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Oilseed radishes can aid soil looseness for spring
Ohio Correspondent

MIDDLETOWN, Ohio — Farmers have been aware of cover crops for a long time, but they’ve become a hot topic in recent years as new research demonstrates multiple benefits.

The addition of oilseed radishes to the mix has really increased their popularity.

“The reason farmers like those oilseed radishes so much is because they grow quickly and you see fast results, because of how big these radishes get; they really break up compaction,” said Ryan Smith, natural resource specialist with the Butler Soil and Water Conservation District.

Jeremy Fruth and his dad, Oscar, farm 1,200 acres in Preble and Butler counties with corn, soybeans, wheat and 700 head of cattle. They have used cover crops and included tillage radishes in their mix. They liked their results.

“I liked what I saw as far as what the benefits were the next spring,” Jeremy Fruth said. “Some areas where we had erosion problems before, we saw that that had been diminished quite a bit, and the returns that we found in the fertilizer recovery were really beneficial to us.”

The tillage radishes create a large tuber. In the better soil under the right conditions and enough rain, the radishes can grow to six inches in diameter and 18 inches deep, Fruth said. After four or five days of 15- to 20-degree weather, the radishes die and begin to decompose.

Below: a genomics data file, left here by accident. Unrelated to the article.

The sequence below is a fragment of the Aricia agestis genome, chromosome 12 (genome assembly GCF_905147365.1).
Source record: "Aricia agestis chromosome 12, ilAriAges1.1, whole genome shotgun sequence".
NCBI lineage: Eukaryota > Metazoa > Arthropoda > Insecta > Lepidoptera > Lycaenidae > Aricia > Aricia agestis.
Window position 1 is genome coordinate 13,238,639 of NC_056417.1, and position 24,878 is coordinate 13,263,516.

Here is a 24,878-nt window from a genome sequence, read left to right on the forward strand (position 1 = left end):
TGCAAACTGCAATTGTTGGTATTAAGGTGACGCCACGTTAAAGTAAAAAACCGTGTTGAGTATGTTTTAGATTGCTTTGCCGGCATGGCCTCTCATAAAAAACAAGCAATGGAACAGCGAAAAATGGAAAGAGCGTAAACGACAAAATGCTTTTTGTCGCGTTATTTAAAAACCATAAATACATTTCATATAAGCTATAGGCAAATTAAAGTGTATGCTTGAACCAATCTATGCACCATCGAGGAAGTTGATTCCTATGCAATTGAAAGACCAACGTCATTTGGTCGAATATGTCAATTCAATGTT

“So it will go below the plow layer and do some beneficial things as well as gathering up phosphorous and potassium and eventually, creating nitrogen as it decomposes,” Fruth said.

“They leave a void and for the rest of the winter the freezing and the thawing helps work the soil loose and build a lot of soil tilth. We can either plant directly into that the next spring or use some conventional tillage practices to incorporate into the soil.”

The Fruths planted their cover crop, using a fertilizer spreader, into standing soybeans the second week of August and had good results, he said. The key was planting them early enough.

“There is a lot of engineering on new machinery that can drive through standing corn without disturbing the corn, to plant the radishes between the corn rows and planting in the soybean fields with the beans still standing,” Fruth said.

The seed can range from anywhere from $8-$40 an acre, depending on what mix and variety is used, he said. Some cover crop mixes have legumes mixed in that will add extra nitrogen the following year.

“Cover crops are being mentioned as a way to help reduce nutrient runoff and put more dollars back in the pocket,” he said. “As expensive as fertilizer is, that’s a big deal.”

“There are cost-share monies available (for cover crops) through different programs,” Smith added. “One of the programs is the Water Quality Credit Trading Program.

“Jeremy got funded through that program to plant these oilseed radishes, and also the Environmental Quality Incentive Program, EQIP, in the past couple of years, has allocated some money for cover crops.”